Aerospace Village - Satellite Orbits 101

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Video in TIB AV-Portal: Aerospace Village - Satellite Orbits 101

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Aerospace Village - Satellite Orbits 101
An introduction to the fundamentals
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Satellite Orbits 101 will provide an introductory understanding of the orbit of satellites/space vehicles. Leveraging knowledge, experience and visualization tools designed to describe and present orbital behaviors; the presentation will cover introductions to an array of orbital topics including what it even takes to reach and maintain orbit; which launch sites and windows are as important as they are; altitude classifications, such as HEO and LEO; directional classifications; inclination classifications, eccentricity classifications and more. The overlaps and interactions of these topics will also be discussed, as for example a satellite launched from near the equator and destined for a low-inclination orbit could receive help in reaching orbit from the rotation of the earth itself, but how this is not true for satellites bound for high inclination orbits. An attendee will walk away layman’s introductory demystification of just how many layers are beneath the phrase Satellite Orbit. With a degree in Electrical and Computer Engineering at the undergraduate level and Computer Information Systems Engineering with concentrations in Networks and Cyber Security at the Graduate level; Matthew Murray has spent the last twelve of a twenty year career supporting aerospace, cyber and software engineering contracts with Lockheed Martin. His industry knowledge and expertise includes infrastructure hardware, software/hardware interfaces, software development, networking and cyber security. Throughout his career he has gained an in-depth understanding of an array of disciplines and technologies that include satellite orbits and the software development techniques tied to them.
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Trajectory Presentation of a group 1 (number) Chaos (cosmogony) Distance Rotation Mathematics Causality Term (mathematics) Visualization (computer graphics) Spacetime Nichtlineares Gleichungssystem Pole (complex analysis) Rotation Presentation of a group Direction (geometry) Physicalism Inclined plane Shape (magazine) Distance Arithmetic mean Uniform resource locator Word Physics Condition number Eccentricity (mathematics)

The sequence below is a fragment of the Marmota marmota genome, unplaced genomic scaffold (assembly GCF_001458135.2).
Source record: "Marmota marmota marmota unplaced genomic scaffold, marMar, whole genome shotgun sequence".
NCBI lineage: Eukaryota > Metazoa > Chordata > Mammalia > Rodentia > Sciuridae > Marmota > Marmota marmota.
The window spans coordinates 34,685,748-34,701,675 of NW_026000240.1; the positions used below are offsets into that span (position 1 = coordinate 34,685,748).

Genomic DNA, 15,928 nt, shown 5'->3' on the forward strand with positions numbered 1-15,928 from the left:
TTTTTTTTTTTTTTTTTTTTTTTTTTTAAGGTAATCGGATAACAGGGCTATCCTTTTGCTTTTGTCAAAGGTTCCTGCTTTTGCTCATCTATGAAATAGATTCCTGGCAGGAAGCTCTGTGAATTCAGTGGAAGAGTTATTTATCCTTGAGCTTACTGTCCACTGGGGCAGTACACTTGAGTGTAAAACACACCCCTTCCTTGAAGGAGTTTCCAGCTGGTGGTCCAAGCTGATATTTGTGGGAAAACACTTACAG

Presentation of a group Drag (physics) Multiplication sign Kontraktion <Mathematik> Shape (magazine) Mereology Mathematics Object (grammar) Oval Gravitation Drum memory Curve Smoothing Characteristic polynomial Surface Interior (topology) Sound effect Generic programming Special unitary group Bit Flow separation Shape (magazine) Ellipse Type theory Curvature Network topology Order (biology) Whiteboard Object (grammar)
Divisor Direction (geometry) Motion capture Control flow Ellipse Food energy Rotation Parabola Frequency Parabolische Differentialgleichung Hyperbolischer Raum Telecommunication Natural number Term (mathematics) Gravitation Pattern language Eccentricity (mathematics) Social class Rotation Curve State observer Motion capture Category of being Type theory Hyperbolischer Raum Velocity Gravitation Pattern language Escape character Eccentricity (mathematics)
Workstation <Musikinstrument> Topology Presentation of a group Ellipse Inclined plane Chemical polarity Plane (geometry) Type theory Frequency Angle Gravitation Spacetime Nichtlineares Gleichungssystem Position operator
Observational study Process (computing) Software Visualization (computer graphics) Surface Distance Thresholding (image processing) Software development kit
Pairwise comparison
Rotation Pairwise comparison Logical constant Link (knot theory) Frequency Telecommunication State observer Thresholding (image processing) Rotation
Rotation Type theory Velocity Object (grammar) Anisotropy Spacetime Thresholding (image processing) Rotation
View (database) Distance
Velocity Surface 1 (number) Thermal expansion
hello welcome to satellite orbits 101 i'm matthew murray your presenter and today i'll be walking you through some of the fundamental terminology surrounding satellite orbits
now as the title implies this presentation isn't intended to turn you into a rocket scientist it's meant to peel away some of the mysticism surrounding the terms involved in the journey of satellites or space vehicles and give a better understanding of the meaning behind them to that end i've intentionally stayed away from any intense math or physics and just focused on scratching at the upper layer of this topic
before we jump into what the word orbit really involves it's worth mentioning a few things and covering a few terms to help inform you and calibrate your understanding the first matter worth discussing is launch locations they aren't random ever notice how the ones in the us always seem to happen in florida clear sunny days really do matter a strong enough wind can adversely affect the trajectory of a launched craft and lightning doesn't happen just down here on earth it happens in the sky too and a lightning strike as the craft moves through the atmosphere could cause huge problems launch locations aren't just about weather either depending on where you intend to place a satellite in terms of orbital distance and location oftentimes the rotation of the earth which is fastest at the equator is used to give a vehicle an extra push in launch